BuzzFeed Addresses the ’15 Questions Atheists Are Sick Of Answering’

On Friday, BuzzFeed (AKA: the website that utterly consumes my downtime) published a list of “15 Questions Atheists Are Sick Of Answering.”

I, for one, am pretty pleased with the format.  Author Sean Curry used screenshots of actual questions that actual humans asked and answered them in succinct BuzzFeed-esque fashion.

Here are a few of my favorites:

I’m of the mindset that these little quips are actually super-helpful, but I am also the kind of person who thinks well in examples and metaphors. For example, I remember the first time I heard someone use the Zeus-type analogy, it just clicked in my brain and allowed me to explain to people how it wasn’t their particular god I was picking on; it was the idea of any god in general. (If I remember correctly, it was when I was listening to the Ask An Atheist podcast, and one of the hosts said something to this extent: “You know how you, as a Christian, think about Zeus, Vishnu, or any other gods of other religions? That is how I think about your god.” I actually yelled “YES” out loud to myself in my car.)

But that’s just me.  Does anyone think this sort of thing is counter-productive in any way?

About Jessica Bluemke

Jessica Bluemke grew up in the suburbs of Chicago and graduated from Ball State University in 2008 with a BA in Literature. She currently works as a writer and resides on the North side of Chicago.

  • Baby_Raptor

    That first one sounds like it was written by an utter prick. It’s the cough, it’s like he’s gloating over thinking he knows something we don’t.

    Also, I like how “Gracie” has an American flag as her background. I’ll lay money she’s a Conservative Christian who doesn’t think twice about pushing HER religion on others. After all, it’s only bad when non-christianists do it.

    • coyotenose

      I read that “*cough*” as the writer being an atheist who is adding in a well-known trope.

      Gracie might as well have her signature be “REALPARTIOT” (sic, caps lock intended).

  • A. Nony Mouse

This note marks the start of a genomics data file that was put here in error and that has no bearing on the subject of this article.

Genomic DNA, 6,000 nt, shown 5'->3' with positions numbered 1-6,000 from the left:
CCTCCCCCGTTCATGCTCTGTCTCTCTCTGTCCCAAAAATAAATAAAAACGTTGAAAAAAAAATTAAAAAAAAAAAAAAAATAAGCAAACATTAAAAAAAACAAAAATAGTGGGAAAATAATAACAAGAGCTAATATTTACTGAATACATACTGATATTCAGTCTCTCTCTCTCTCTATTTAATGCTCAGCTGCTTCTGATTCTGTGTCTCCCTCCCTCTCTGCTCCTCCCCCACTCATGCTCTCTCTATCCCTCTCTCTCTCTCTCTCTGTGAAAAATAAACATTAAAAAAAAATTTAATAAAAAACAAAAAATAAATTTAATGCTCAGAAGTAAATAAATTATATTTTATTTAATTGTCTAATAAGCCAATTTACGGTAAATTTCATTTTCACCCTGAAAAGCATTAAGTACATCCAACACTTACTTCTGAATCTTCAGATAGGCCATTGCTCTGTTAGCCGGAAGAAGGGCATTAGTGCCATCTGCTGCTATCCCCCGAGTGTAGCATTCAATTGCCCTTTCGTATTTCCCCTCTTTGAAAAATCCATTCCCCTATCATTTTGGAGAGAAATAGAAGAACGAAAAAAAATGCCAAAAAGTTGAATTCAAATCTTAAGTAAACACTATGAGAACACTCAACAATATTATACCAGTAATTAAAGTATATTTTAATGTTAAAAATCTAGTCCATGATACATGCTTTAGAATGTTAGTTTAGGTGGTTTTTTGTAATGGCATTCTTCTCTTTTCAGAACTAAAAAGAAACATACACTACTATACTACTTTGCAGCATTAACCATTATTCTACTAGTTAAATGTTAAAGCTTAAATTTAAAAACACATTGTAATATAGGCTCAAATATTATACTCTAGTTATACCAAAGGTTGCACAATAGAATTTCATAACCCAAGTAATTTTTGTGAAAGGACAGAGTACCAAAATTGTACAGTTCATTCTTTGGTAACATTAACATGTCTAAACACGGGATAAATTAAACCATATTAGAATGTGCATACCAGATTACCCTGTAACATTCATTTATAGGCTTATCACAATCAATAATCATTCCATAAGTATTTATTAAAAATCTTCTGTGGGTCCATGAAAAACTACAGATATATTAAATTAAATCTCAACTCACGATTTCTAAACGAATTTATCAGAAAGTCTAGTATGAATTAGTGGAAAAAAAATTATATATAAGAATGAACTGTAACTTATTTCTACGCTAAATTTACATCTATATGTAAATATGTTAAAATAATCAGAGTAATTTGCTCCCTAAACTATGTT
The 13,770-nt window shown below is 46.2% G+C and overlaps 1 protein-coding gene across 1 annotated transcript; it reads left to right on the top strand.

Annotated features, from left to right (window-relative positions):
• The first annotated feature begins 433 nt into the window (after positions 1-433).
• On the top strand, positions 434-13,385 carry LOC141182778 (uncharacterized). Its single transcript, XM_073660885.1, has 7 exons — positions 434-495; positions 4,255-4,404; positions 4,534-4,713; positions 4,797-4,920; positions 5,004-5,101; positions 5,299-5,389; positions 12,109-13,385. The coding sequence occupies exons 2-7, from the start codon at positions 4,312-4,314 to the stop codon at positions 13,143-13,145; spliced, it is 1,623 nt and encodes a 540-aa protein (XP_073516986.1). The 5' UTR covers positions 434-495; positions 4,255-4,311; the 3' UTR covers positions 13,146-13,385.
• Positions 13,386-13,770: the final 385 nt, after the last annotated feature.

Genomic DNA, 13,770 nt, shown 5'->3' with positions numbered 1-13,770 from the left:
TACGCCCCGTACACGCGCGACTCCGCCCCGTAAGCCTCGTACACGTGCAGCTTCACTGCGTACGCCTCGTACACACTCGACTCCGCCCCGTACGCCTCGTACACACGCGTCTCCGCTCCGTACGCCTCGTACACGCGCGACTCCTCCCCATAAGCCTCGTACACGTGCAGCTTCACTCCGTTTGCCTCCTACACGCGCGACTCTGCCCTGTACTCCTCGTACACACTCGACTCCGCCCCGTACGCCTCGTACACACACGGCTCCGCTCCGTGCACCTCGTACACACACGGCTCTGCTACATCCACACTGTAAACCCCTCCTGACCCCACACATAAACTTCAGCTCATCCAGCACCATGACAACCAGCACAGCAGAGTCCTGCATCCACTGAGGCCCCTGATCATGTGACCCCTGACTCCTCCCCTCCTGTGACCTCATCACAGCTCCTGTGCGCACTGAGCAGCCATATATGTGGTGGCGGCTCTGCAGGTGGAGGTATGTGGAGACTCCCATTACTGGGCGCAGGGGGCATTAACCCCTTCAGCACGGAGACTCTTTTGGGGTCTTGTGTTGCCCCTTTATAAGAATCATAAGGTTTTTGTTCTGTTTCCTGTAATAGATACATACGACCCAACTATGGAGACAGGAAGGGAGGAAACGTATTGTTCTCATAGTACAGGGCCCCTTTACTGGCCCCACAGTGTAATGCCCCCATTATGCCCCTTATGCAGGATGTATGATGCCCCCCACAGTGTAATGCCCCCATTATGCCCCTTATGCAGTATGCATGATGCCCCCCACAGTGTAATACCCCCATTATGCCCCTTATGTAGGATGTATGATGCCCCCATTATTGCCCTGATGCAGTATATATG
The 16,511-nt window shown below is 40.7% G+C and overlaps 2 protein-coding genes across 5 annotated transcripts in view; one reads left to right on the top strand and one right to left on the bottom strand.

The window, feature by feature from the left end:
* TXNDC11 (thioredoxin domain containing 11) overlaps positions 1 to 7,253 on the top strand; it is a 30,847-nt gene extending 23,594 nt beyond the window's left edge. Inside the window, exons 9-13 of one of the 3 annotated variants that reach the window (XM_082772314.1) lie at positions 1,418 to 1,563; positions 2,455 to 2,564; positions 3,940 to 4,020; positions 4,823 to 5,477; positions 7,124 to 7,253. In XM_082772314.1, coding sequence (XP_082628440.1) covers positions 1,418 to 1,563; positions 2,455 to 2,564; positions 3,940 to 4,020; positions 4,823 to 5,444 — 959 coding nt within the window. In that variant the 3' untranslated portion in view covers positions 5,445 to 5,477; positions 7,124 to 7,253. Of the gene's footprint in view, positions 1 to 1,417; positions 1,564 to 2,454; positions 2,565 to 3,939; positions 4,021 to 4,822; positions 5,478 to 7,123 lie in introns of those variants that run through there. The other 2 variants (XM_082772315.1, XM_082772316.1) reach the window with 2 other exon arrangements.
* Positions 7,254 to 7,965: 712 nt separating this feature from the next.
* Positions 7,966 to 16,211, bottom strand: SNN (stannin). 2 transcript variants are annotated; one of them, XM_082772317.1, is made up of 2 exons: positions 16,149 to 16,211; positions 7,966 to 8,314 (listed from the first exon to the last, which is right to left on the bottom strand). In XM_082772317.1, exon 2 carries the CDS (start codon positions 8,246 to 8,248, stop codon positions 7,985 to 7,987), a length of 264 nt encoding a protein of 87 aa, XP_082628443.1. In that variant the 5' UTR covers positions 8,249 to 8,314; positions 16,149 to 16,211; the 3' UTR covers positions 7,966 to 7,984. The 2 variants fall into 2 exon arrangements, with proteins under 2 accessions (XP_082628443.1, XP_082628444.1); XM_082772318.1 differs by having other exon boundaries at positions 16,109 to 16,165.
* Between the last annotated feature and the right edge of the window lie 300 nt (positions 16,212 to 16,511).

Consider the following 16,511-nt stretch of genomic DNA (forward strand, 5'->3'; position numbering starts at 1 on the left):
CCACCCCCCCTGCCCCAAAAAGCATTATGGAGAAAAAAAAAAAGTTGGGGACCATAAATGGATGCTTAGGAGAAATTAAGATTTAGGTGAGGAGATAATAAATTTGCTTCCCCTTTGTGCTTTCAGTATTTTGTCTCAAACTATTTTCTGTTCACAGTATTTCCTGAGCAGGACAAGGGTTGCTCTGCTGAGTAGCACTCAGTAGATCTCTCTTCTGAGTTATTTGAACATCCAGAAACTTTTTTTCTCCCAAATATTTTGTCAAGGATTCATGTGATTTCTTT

Love this. Wanta a pocket card of it, laminated. Or an app for my phone!

  • Paul

    The form isn’t counter-productive but I wouldn’t answer the questions quite as he does. Atheism isn’t a theory or belief but an observation that there is no evidence of any god. An atheist is without a belief that a god exists, hence the prefix “a,” which means without.

  • Paul

    To expand on my comment, saying that atheism is the theory or belief that God does not exist accepts a burden of proof. We say all the time that we have no burden of proof, and observe that the skeptic is not required to prove a negative. We simply can’t say it that way and remain consistent. This should be atheism 101.

    • http://twitter.com/seancurry1 seancurry1

      After posting the article, I realized that I had used that definition in #1, rather than “lacking a belief in God”, and saw the problem it kind of creates. If I could go back in time and find a different way to do it, I would, but the post is already out there.

      Personally, I define my atheism as “lacking a belief in God”, not “believing God definitely does not exist”.

  • http://fractalheretic.blogspot.com/ Fractal Heretic

    Why can’t an atheist hate God? The mind is perfectly capable of experiencing anger and other emotions toward fictional characters, whether we believe they exist or not. Haven’t you ever felt anger towards an antagonist in a movie?

    I think the usual atheist response, “No, I don’t hate God, I just don’t think he exists,” is kind of a dodge. You can’t blame theists for wondering why we spend so much time talking about how evil the Biblical model of God is while claiming not to believe in him. It’s a fair question that deserves a better answer.

    Yes, I hate God, even though I’m pretty sure he’s a fictional character. I hate the idea of God, everything he stands for, and the way the fear of that god twists the minds of innocent people and causes them to do terrible things in his name. I guess I hate God the same way some people hate Jar Jar Binks. That is, if Jar Jar were also portrayed as a genocidal megalomaniac in addition to being slightly annoying. And if there were 2 billion Jar Jar fans who keep trying to sabotage society. Ok, so Jar Jar is a bad example, but I just can’t think of anyone else in fiction who invokes the same level of frustration.

    • jdm8

      I think the trope is that *all* atheists hate g-d, the thinking goes that anyone that doesn’t worship must be a hater, or something similar. But I think you make a valid point, but it might be reinterpreted as you hating the actions of those that believe in g-d.

      • murphium

        g-d???

        • jdm8

          Leaving out vowels in a deity’s name is a practice that goes back to ancient Judaism. I like the idea, so I use it once in a while. But in all fairness, “god” or “God” isn’t the name of a god.

    • Brian Scott

      It isn’t a fair question because it’s not actually asked in the context that you describe. The context it’s actually asked in is not at all in good faith and charity: it’s a mere setup to “trap” (in the minds of silly people) atheists by “admitting” (again, if you’re a silly person that can’t separate map from territory) that their god exists.

    • coyotenose

      It’s funny when you put it that way, because no one hates Darth Vader, or Palpatine, or Boba Fett, or Jabba, or Maul, or Tyrannus, or even Bib Fortuna or Salacious Crumb. Or even the Rancor handler, the guy who trained and cared for a monster that chewed up helpless slaves for entertainment. But Jar Jar…